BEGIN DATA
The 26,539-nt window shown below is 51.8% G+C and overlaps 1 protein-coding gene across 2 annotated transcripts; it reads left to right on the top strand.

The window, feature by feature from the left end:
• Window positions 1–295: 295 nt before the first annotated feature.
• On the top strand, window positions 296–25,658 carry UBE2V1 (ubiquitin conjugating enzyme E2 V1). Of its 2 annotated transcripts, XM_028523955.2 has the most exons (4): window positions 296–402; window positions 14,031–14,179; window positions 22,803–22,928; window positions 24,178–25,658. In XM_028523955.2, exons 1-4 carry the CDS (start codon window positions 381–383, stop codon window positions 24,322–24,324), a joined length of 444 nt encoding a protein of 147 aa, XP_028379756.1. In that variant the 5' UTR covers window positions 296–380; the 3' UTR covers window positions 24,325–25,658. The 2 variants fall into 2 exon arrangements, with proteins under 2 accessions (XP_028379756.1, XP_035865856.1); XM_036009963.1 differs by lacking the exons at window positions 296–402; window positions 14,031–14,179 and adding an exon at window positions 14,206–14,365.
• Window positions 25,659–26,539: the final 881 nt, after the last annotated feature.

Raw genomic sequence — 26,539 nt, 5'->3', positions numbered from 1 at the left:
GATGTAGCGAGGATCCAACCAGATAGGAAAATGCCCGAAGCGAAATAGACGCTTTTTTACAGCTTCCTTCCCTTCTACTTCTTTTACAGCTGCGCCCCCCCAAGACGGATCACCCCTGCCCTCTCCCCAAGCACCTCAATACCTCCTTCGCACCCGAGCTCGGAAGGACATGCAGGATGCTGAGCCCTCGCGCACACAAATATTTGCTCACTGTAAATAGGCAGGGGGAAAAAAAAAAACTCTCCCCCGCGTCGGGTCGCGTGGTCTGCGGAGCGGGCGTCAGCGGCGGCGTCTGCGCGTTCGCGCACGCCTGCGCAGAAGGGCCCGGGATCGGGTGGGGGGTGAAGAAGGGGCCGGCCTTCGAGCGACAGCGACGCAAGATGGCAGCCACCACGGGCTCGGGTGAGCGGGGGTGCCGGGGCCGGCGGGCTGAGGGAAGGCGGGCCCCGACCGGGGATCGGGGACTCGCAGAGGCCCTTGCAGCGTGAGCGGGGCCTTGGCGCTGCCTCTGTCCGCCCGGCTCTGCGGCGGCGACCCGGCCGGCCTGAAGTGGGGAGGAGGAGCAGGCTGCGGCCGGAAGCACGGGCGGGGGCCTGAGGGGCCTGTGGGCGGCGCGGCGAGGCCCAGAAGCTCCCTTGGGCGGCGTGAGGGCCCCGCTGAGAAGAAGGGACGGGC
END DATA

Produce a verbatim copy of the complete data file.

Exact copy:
The 26,539-nt window shown below is 51.8% G+C and overlaps 1 protein-coding gene across 2 annotated transcripts; it reads left to right on the top strand.

The window, feature by feature from the left end:
• Window positions 1–295: 295 nt before the first annotated feature.
• On the top strand, window positions 296–25,658 carry UBE2V1 (ubiquitin conjugating enzyme E2 V1). Of its 2 annotated transcripts, XM_028523955.2 has the most exons (4): window positions 296–402; window positions 14,031–14,179; window positions 22,803–22,928; window positions 24,178–25,658. In XM_028523955.2, exons 1-4 carry the CDS (start codon window positions 381–383, stop codon window positions 24,322–24,324), a joined length of 444 nt encoding a protein of 147 aa, XP_028379756.1. In that variant the 5' UTR covers window positions 296–380; the 3' UTR covers window positions 24,325–25,658. The 2 variants fall into 2 exon arrangements, with proteins under 2 accessions (XP_028379756.1, XP_035865856.1); XM_036009963.1 differs by lacking the exons at window positions 296–402; window positions 14,031–14,179 and adding an exon at window positions 14,206–14,365.
• Window positions 25,659–26,539: the final 881 nt, after the last annotated feature.

Raw genomic sequence — 26,539 nt, 5'->3', positions numbered from 1 at the left:
GATGTAGCGAGGATCCAACCAGATAGGAAAATGCCCGAAGCGAAATAGACGCTTTTTTACAGCTTCCTTCCCTTCTACTTCTTTTACAGCTGCGCCCCCCCAAGACGGATCACCCCTGCCCTCTCCCCAAGCACCTCAATACCTCCTTCGCACCCGAGCTCGGAAGGACATGCAGGATGCTGAGCCCTCGCGCACACAAATATTTGCTCACTGTAAATAGGCAGGGGGAAAAAAAAAAACTCTCCCCCGCGTCGGGTCGCGTGGTCTGCGGAGCGGGCGTCAGCGGCGGCGTCTGCGCGTTCGCGCACGCCTGCGCAGAAGGGCCCGGGATCGGGTGGGGGGTGAAGAAGGGGCCGGCCTTCGAGCGACAGCGACGCAAGATGGCAGCCACCACGGGCTCGGGTGAGCGGGGGTGCCGGGGCCGGCGGGCTGAGGGAAGGCGGGCCCCGACCGGGGATCGGGGACTCGCAGAGGCCCTTGCAGCGTGAGCGGGGCCTTGGCGCTGCCTCTGTCCGCCCGGCTCTGCGGCGGCGACCCGGCCGGCCTGAAGTGGGGAGGAGGAGCAGGCTGCGGCCGGAAGCACGGGCGGGGGCCTGAGGGGCCTGTGGGCGGCGCGGCGAGGCCCAGAAGCTCCCTTGGGCGGCGTGAGGGCCCCGCTGAGAAGAAGGGACGGGC